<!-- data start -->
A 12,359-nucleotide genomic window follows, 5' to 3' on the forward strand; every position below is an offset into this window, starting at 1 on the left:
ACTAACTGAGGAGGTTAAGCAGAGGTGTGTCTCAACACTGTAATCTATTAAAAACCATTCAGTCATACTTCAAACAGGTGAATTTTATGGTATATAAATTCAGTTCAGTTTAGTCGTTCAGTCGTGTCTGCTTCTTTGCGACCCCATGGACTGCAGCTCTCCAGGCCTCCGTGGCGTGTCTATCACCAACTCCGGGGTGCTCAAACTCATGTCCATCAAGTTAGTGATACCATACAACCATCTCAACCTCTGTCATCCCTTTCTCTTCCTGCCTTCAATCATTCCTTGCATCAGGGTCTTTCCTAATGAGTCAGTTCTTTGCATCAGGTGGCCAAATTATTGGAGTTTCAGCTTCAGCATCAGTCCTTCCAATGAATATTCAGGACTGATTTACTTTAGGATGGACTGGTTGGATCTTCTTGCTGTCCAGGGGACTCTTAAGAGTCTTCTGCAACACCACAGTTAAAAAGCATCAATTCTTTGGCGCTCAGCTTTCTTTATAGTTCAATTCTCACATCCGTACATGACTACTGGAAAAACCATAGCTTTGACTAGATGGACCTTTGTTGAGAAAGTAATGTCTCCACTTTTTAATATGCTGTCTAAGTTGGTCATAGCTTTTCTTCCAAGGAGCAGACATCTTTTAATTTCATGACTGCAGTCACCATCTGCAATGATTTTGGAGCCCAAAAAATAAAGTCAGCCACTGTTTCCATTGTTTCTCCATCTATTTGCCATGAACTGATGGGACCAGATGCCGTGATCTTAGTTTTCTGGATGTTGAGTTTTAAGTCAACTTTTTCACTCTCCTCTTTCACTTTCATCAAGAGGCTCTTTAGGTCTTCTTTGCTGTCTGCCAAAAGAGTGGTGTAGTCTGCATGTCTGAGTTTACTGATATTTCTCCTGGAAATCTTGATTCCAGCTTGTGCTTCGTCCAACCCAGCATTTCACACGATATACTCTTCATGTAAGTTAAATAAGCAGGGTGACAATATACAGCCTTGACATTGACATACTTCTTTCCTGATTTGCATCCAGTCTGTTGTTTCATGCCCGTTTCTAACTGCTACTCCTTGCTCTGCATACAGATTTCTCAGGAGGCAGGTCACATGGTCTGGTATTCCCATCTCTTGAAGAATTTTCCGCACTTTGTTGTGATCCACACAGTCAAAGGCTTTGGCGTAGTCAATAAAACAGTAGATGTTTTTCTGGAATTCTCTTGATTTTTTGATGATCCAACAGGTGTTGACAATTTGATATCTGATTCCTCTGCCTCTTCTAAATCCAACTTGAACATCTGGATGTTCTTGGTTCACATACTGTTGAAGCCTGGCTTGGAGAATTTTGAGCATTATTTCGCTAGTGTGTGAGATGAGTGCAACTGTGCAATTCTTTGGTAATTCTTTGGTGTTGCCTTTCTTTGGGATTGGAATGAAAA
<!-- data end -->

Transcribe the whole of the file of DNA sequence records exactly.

A 12,359-nucleotide genomic window follows, 5' to 3' on the forward strand; every position below is an offset into this window, starting at 1 on the left:
ACTAACTGAGGAGGTTAAGCAGAGGTGTGTCTCAACACTGTAATCTATTAAAAACCATTCAGTCATACTTCAAACAGGTGAATTTTATGGTATATAAATTCAGTTCAGTTTAGTCGTTCAGTCGTGTCTGCTTCTTTGCGACCCCATGGACTGCAGCTCTCCAGGCCTCCGTGGCGTGTCTATCACCAACTCCGGGGTGCTCAAACTCATGTCCATCAAGTTAGTGATACCATACAACCATCTCAACCTCTGTCATCCCTTTCTCTTCCTGCCTTCAATCATTCCTTGCATCAGGGTCTTTCCTAATGAGTCAGTTCTTTGCATCAGGTGGCCAAATTATTGGAGTTTCAGCTTCAGCATCAGTCCTTCCAATGAATATTCAGGACTGATTTACTTTAGGATGGACTGGTTGGATCTTCTTGCTGTCCAGGGGACTCTTAAGAGTCTTCTGCAACACCACAGTTAAAAAGCATCAATTCTTTGGCGCTCAGCTTTCTTTATAGTTCAATTCTCACATCCGTACATGACTACTGGAAAAACCATAGCTTTGACTAGATGGACCTTTGTTGAGAAAGTAATGTCTCCACTTTTTAATATGCTGTCTAAGTTGGTCATAGCTTTTCTTCCAAGGAGCAGACATCTTTTAATTTCATGACTGCAGTCACCATCTGCAATGATTTTGGAGCCCAAAAAATAAAGTCAGCCACTGTTTCCATTGTTTCTCCATCTATTTGCCATGAACTGATGGGACCAGATGCCGTGATCTTAGTTTTCTGGATGTTGAGTTTTAAGTCAACTTTTTCACTCTCCTCTTTCACTTTCATCAAGAGGCTCTTTAGGTCTTCTTTGCTGTCTGCCAAAAGAGTGGTGTAGTCTGCATGTCTGAGTTTACTGATATTTCTCCTGGAAATCTTGATTCCAGCTTGTGCTTCGTCCAACCCAGCATTTCACACGATATACTCTTCATGTAAGTTAAATAAGCAGGGTGACAATATACAGCCTTGACATTGACATACTTCTTTCCTGATTTGCATCCAGTCTGTTGTTTCATGCCCGTTTCTAACTGCTACTCCTTGCTCTGCATACAGATTTCTCAGGAGGCAGGTCACATGGTCTGGTATTCCCATCTCTTGAAGAATTTTCCGCACTTTGTTGTGATCCACACAGTCAAAGGCTTTGGCGTAGTCAATAAAACAGTAGATGTTTTTCTGGAATTCTCTTGATTTTTTGATGATCCAACAGGTGTTGACAATTTGATATCTGATTCCTCTGCCTCTTCTAAATCCAACTTGAACATCTGGATGTTCTTGGTTCACATACTGTTGAAGCCTGGCTTGGAGAATTTTGAGCATTATTTCGCTAGTGTGTGAGATGAGTGCAACTGTGCAATTCTTTGGTAATTCTTTGGTGTTGCCTTTCTTTGGGATTGGAATGAAAA